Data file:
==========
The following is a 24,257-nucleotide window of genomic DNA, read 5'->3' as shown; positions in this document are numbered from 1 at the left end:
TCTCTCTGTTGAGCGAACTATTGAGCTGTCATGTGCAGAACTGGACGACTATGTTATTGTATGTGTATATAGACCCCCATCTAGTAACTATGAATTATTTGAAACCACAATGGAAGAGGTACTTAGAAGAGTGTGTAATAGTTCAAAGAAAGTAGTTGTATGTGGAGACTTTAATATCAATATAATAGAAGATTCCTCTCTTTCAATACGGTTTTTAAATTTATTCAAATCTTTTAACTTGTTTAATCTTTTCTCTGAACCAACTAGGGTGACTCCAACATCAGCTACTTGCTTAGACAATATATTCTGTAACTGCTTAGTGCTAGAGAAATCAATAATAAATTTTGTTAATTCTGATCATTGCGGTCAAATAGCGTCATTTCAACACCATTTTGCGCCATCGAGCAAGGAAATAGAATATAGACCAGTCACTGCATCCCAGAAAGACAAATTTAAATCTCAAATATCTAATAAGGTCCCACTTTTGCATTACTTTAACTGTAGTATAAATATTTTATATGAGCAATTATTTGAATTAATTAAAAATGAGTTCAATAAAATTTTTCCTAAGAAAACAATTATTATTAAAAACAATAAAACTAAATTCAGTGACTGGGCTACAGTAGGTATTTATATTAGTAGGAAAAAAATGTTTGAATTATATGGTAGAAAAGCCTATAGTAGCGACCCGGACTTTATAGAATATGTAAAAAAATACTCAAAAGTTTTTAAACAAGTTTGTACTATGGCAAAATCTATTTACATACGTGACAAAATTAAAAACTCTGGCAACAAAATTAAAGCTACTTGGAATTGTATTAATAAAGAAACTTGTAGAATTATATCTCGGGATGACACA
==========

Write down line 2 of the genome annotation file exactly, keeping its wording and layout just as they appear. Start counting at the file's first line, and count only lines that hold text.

TCTCTCTGTTGAGCGAACTATTGAGCTGTCATGTGCAGAACTGGACGACTATGTTATTGTATGTGTATATAGACCCCCATCTAGTAACTATGAATTATTTGAAACCACAATGGAAGAGGTACTTAGAAGAGTGTGTAATAGTTCAAAGAAAGTAGTTGTATGTGGAGACTTTAATATCAATATAATAGAAGATTCCTCTCTTTCAATACGGTTTTTAAATTTATTCAAATCTTTTAACTTGTTTAATCTTTTCTCTGAACCAACTAGGGTGACTCCAACATCAGCTACTTGCTTAGACAATATATTCTGTAACTGCTTAGTGCTAGAGAAATCAATAATAAATTTTGTTAATTCTGATCATTGCGGTCAAATAGCGTCATTTCAACACCATTTTGCGCCATCGAGCAAGGAAATAGAATATAGACCAGTCACTGCATCCCAGAAAGACAAATTTAAATCTCAAATATCTAATAAGGTCCCACTTTTGCATTACTTTAACTGTAGTATAAATATTTTATATGAGCAATTATTTGAATTAATTAAAAATGAGTTCAATAAAATTTTTCCTAAGAAAACAATTATTATTAAAAACAATAAAACTAAATTCAGTGACTGGGCTACAGTAGGTATTTATATTAGTAGGAAAAAAATGTTTGAATTATATGGTAGAAAAGCCTATAGTAGCGACCCGGACTTTATAGAATATGTAAAAAAATACTCAAAAGTTTTTAAACAAGTTTGTACTATGGCAAAATCTATTTACATACGTGACAAAATTAAAAACTCTGGCAACAAAATTAAAGCTACTTGGAATTGTATTAATAAAGAAACTTGTAGAATTATATCTCGGGATGACACA